Police officers could get whistleblower protection for reporting malfeasance

A state Senate committee advanced legislation Tuesday that would provide whistleblower protections for police officers in Louisiana who report the malfeasance of other officers. 

House Bill 745, sponsored by Rep. Kyle Green, D-Marrero, cleared the Senate Judiciary B Committee without opposition and next heads to the Senate floor for consideration. The bill has so far had unanimous support at every step of the legislative process.

“We want to shed light on what happens in police departments,” Green said during Tuesday’s hearing.

Green’s proposal would add provisions to the state’s so-called “officer bill of rights” statutes, prohibiting local police departments from discriminating, harassing, demoting, suspending or terminating employees who report malfeasance. It would also establish a civil cause of action, meaning police whistleblowers could sue the law enforcement agency for punitive damages associated with any action taken against the employee who reports the misconduct.

Sen. Mike Reese, R-Leesville, questioned the need for punitive damages versus just making the employee whole through job reinstatement and a return of any lost wages. 

“Is it necessary that you have these other relief functions in here?” Reese asked, adding that Louisiana is such a litigious state that the bill could create a financial incentive for employees to make whistleblower allegations. 

Green said punitive damages are important to encourage whistleblowers to come forward and to discourage any retaliation within police departments. 

“In light of where we are with what’s happened, particularly with State Police, I think we need a deterrent,” Green said.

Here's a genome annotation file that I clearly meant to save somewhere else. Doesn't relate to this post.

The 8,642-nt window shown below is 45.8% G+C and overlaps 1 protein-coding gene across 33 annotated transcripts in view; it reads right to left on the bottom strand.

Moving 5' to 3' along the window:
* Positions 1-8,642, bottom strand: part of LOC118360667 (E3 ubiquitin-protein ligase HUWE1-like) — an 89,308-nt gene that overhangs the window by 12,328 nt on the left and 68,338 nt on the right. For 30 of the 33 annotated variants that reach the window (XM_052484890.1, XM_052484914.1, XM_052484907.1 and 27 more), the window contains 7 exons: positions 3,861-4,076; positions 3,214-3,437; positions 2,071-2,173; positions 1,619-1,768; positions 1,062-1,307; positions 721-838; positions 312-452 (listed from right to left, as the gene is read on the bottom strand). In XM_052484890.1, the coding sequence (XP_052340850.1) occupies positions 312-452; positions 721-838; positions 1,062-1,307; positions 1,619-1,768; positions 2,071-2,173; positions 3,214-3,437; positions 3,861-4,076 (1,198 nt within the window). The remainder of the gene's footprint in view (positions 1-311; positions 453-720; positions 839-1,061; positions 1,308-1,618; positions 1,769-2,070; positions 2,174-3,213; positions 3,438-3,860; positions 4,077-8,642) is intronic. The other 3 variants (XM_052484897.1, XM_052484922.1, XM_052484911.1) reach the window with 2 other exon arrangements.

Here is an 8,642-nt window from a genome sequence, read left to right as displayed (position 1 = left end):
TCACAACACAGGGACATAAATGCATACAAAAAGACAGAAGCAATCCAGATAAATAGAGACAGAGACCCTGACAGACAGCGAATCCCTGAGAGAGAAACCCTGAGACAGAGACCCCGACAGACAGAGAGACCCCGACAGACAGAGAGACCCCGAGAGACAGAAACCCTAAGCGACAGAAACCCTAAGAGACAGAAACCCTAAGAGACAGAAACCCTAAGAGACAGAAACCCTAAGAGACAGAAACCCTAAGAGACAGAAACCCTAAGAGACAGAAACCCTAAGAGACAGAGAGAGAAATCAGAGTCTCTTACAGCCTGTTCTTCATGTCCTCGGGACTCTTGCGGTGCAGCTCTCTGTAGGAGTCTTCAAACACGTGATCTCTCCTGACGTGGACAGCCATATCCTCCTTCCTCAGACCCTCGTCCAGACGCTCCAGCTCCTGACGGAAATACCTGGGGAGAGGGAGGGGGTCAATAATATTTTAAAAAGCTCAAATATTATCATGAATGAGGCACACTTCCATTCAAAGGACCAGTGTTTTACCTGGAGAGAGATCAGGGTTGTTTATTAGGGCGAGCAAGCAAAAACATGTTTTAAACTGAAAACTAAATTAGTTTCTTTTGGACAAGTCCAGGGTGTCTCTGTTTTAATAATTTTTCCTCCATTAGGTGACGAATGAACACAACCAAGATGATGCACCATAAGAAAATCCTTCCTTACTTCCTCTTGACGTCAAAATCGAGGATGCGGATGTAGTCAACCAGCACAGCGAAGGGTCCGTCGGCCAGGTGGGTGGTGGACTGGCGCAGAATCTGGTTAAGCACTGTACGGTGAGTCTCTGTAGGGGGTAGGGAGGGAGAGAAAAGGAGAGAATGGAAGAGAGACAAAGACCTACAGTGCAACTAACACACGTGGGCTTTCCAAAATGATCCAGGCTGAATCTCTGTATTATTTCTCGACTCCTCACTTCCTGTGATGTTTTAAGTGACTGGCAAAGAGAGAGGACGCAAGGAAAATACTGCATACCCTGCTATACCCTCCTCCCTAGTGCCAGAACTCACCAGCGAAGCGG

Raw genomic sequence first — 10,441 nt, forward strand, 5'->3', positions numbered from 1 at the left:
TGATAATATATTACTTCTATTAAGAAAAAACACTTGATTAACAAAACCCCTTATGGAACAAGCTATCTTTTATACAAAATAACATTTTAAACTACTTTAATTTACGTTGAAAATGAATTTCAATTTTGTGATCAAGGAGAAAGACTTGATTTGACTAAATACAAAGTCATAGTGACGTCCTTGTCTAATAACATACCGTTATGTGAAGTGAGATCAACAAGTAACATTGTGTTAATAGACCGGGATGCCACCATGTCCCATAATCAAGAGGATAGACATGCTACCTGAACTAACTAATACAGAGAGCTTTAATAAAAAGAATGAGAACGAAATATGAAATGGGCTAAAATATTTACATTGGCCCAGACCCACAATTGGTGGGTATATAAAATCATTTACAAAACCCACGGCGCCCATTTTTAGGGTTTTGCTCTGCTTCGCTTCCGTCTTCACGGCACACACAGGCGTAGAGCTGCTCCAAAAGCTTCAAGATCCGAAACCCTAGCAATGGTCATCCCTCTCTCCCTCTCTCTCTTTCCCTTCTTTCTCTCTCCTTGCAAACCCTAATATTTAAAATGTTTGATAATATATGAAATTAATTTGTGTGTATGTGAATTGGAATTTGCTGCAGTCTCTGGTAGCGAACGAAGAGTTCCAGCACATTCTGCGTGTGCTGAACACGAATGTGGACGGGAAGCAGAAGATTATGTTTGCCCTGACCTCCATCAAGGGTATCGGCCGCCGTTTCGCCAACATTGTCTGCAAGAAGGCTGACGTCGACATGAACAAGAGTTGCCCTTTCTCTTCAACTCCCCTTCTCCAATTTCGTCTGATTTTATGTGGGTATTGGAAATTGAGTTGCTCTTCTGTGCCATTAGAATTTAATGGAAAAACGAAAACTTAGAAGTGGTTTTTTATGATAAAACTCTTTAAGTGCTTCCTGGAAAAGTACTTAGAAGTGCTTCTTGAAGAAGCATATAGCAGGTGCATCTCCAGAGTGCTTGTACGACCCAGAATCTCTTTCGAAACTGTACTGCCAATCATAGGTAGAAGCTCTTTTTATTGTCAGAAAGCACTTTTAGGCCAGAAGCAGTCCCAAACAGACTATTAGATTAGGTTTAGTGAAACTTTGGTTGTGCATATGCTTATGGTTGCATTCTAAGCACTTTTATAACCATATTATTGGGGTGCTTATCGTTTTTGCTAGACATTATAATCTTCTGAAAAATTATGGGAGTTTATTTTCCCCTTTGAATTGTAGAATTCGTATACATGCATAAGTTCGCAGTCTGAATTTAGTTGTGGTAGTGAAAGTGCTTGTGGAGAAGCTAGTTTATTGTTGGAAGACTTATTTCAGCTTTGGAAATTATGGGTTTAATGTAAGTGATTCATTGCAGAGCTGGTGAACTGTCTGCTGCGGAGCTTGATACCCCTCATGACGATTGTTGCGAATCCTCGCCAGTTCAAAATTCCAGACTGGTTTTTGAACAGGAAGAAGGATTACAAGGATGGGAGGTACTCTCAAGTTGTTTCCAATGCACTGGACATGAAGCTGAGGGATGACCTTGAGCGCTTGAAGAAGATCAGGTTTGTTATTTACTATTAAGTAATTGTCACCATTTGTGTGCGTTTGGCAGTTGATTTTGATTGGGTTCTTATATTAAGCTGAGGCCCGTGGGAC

State troopers who investigated cover-up allegations in the in-custody death of Ronald Greene later reported allegations of whistleblower retaliation. 

Testifying in support of the bill, Stephanie Willis, an attorney with the ACLU of Louisiana, said the legislation will help pierce the “blue wall of silence” that exists within law enforcement communities. 

Green’s bill is modeled after Louisiana’s current whistleblower protection statute for state employees, which allows for punitive damages, Willis said.

The new protections would apply to employees of local police departments but not to those who work for sheriffs or the Louisiana State Police. 

The committee also heard testimony from former Baton Rouge Police Department narcotics officer Jeremiah Ardoin. He went public in April 2021 with allegations of whistleblower retaliation after he reported misconduct that led to the arrest of one officer and prompted prosecutors to dismiss more than 600 drug charges for defendants in pending cases. 

Ardoin told BRPD leaders that fellow narcotics officers were stealing drugs, planting evidence on suspects and conducting illegal searches, among other things, according to a WBRZ report. However, about three months after reporting the misconduct, Ardoin found himself the target of arrest after a woman approached him and sold him some stolen electronics. He told WBRZ that his arrest was retaliation orchestrated by one of the officers he had reported for misconduct. 

“When you’re a whistleblower or you make a complaint against an agency, obviously from my experience, they try to attack you, they try to discredit you, your face is all in the news,” Ardoin said at Tuesday’s hearing. “So if you aren’t able to go back into the law enforcement profession, when you seek other jobs, it’s hard because that follows you throughout the rest of your career, basically.”

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